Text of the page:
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Old 29th Nov 2009, 21:07   #61 (permalink)
 
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"But.....I treated every take-off as a max gross takeoff no matter what and even then added ten extra knots to everything."

Does that include V1 on a balanced field?...
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Old 29th Nov 2009, 21:07   #62 (permalink)
quidquid excusatio prandium pro
 
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Unbelievable really, the sheer number of MD-11's lost recently.

Incorrect entry of weights into the FMS is certainly plausible in this accident scenario, it wouldn't be the first time. Whether that was caused by finger trouble, or a gross load sheet error overlooked by all concerned remains to be seen.

Installation of the W&B system on that aircraft might have given the crew a heads up (transducers on all gears, transmits a relatively accurate computed weight and CG to the FMS, advisory info only). Very expensive option though, not many MD's have it, certainly this aircraft did not.

One other thing that came to mind, a failure of the center engine at V1, or worse, as the aircraft was rotated at Vr, would cause an enormous pitch up. Tried it many times in the sim, it's a nasty beast to handle successfully, even for highly experienced crews, and even when you know it's coming. Requires an aggressive and sustained push on the stick, something most of us are understandably reluctant to do close to the ground.
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Old 29th Nov 2009, 21:14   #63 (permalink)
 
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I'd be interested to know any further info about this flight.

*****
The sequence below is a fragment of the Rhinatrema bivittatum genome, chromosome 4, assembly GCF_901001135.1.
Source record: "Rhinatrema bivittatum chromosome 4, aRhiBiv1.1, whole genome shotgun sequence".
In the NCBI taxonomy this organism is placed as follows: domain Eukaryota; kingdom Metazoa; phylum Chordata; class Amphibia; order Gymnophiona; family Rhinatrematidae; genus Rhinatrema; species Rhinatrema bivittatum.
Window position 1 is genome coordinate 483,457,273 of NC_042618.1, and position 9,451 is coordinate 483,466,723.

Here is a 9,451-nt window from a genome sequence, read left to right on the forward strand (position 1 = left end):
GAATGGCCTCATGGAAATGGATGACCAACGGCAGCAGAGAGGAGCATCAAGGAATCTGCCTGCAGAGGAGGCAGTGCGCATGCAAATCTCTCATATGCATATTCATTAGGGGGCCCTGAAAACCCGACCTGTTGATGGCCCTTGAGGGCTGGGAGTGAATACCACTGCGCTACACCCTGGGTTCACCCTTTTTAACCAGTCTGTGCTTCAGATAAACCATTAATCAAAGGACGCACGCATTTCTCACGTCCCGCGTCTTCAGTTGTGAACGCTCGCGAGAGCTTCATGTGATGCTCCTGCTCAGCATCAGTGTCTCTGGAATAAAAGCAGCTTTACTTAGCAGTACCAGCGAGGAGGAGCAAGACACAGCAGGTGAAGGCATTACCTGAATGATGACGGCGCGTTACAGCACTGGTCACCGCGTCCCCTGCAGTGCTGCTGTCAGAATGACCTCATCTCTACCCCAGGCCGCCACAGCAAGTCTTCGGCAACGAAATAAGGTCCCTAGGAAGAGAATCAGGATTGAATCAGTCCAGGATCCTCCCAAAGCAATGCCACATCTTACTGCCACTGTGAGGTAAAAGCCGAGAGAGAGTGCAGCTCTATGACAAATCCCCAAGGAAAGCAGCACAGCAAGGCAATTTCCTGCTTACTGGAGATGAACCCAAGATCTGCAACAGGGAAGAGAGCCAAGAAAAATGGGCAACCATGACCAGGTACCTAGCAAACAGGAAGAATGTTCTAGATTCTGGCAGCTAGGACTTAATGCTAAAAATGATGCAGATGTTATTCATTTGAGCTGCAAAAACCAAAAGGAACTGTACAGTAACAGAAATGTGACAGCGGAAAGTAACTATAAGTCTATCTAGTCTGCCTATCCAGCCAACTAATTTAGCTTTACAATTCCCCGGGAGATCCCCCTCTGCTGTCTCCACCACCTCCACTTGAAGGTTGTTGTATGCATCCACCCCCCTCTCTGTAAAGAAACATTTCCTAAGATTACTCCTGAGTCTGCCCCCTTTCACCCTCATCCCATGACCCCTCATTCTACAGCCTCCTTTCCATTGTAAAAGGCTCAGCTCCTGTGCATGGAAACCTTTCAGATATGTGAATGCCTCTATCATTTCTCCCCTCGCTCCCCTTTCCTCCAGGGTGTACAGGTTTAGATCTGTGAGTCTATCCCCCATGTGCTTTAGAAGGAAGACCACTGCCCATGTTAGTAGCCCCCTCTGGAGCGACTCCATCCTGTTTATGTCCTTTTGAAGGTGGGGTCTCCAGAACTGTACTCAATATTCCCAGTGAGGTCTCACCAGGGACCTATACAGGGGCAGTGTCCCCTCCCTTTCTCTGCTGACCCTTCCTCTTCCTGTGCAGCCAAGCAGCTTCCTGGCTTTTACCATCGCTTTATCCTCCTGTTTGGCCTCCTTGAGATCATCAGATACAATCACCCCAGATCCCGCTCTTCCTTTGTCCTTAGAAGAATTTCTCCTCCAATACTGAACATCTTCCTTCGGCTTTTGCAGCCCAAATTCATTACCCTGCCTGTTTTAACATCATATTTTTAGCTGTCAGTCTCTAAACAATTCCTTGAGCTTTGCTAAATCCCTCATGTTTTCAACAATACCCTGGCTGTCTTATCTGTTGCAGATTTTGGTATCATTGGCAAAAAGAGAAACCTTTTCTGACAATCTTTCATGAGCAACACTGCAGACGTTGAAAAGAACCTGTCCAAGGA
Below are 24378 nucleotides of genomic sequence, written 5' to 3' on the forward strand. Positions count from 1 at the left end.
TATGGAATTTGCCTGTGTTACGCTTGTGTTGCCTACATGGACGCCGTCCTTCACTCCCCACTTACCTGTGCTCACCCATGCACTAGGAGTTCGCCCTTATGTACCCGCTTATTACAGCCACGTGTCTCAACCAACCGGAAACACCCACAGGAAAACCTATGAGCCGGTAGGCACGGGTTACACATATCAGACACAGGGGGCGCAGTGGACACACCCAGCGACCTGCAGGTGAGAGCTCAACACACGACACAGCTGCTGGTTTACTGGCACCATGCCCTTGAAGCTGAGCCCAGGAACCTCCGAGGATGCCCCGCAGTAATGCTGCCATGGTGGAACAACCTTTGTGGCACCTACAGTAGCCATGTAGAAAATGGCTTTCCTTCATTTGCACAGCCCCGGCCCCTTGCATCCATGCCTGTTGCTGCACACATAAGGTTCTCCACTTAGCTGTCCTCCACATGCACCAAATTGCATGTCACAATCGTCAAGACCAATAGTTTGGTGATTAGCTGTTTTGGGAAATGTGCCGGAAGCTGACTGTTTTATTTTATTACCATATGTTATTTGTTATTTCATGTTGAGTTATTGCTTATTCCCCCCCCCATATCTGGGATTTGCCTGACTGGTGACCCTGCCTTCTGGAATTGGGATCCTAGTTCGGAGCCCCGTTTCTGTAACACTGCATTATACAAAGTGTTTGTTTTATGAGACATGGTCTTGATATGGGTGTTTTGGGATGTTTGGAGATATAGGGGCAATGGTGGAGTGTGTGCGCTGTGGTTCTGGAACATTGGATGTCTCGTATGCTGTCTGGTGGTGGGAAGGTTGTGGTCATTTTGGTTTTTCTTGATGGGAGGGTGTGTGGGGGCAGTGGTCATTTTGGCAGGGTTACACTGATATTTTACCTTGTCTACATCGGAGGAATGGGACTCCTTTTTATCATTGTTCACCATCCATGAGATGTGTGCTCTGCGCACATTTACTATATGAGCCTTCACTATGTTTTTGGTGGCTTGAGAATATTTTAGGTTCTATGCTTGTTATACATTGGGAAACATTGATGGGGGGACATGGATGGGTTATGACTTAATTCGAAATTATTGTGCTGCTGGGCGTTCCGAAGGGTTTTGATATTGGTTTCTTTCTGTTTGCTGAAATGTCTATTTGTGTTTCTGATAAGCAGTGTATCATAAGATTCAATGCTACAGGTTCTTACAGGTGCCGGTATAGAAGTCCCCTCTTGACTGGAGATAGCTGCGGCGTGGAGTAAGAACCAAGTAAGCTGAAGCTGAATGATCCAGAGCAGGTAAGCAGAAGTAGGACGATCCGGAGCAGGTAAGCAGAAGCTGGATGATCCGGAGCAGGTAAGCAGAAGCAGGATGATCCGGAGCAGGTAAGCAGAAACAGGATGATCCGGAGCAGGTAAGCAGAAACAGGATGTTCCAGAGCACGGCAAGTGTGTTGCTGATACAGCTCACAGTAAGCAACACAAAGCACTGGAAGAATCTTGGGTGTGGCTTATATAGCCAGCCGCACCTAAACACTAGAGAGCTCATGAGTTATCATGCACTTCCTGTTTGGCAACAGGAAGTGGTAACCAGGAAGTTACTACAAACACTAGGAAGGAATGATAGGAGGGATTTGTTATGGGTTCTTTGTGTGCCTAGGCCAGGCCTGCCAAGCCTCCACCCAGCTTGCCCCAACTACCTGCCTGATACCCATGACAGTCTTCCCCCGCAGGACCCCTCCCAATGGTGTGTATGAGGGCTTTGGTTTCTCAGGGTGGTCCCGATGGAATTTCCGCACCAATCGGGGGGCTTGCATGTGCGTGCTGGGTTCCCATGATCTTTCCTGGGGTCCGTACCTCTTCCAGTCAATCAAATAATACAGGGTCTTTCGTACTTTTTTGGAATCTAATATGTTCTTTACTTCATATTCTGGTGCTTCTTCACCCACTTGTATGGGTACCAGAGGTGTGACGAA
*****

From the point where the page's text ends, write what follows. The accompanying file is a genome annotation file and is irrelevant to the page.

Was it an ad-hoc charter?
What was the flightplans for the aircraft to and from China? (Origins, destinations etc)
Cargo information...commodity, payload etc
Who was the aircraft flying for/booked by?
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Old 29th Nov 2009, 21:45   #64 (permalink)
 
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Ad hoc? Probably...So what?

CFP? PVG-FRU, do read the thread. From FRU? Don't know. Is it relevant to the accident?

Payload. Prob max. Is it relevant to TOW?

Who did it fly for? Who booked it? Does it matter? Could have been an ACMI for a big carrier, could have been a charter. Is it relevant to the crash? Its high-season, Christmas flying has started.

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Old 29th Nov 2009, 22:05   #65 (permalink)
 
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A conspiracy theory... didn't take long

Quote:
I totally agree with you. Some of americas finest aviators, a "fine" girl to fly, heaps of bitumen to scratch, a cold day. This deluxe combo decides to fly "chinese" cargo on a Z plate into a former soviet state within 2,500nm range.


Those who are involved in -F ops know that the likes of FRU, TAS, GYD amongst others are used as FUEL stops. MZFW PVG-Europe ain't gonna work non-stop.

Good grief, I suppose this is Bush's fault too.
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Old 29th Nov 2009, 22:40   #66 (permalink)
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An impressive display of geo-political knowledge, but not really sure if it's relevant.

Pudong west-bound freight normally consists of cell-phones, laptops, name-brand golf clubs, and other items of Chinese manufacture, suitably pseudo-labelled after arrival at destination, thence considered to be of high value by Euro citizens of means and wealth. Marketing geniuses take note.

Central Russian airports, although by no means up to Euro standards, do offer long runways served by precision approaches, very nice hotels full of pretty, healthy and enthusiastic blondes, a refreshing frontier experience by anyone's standards, the layover considered to be quite exciting even by the itinerant freighter pilot's mostly questionable, and very exacting, wisely perceptive of requirements.

The Chinese are highly responsible in most things they do, the ancestors watch with a careful eye apparently; I suspect this accident will reveal a very ordinary technical failure of the aircraft, exacerbated, beyond normal standards of control, by the idiosyncratic nature of the MD-11.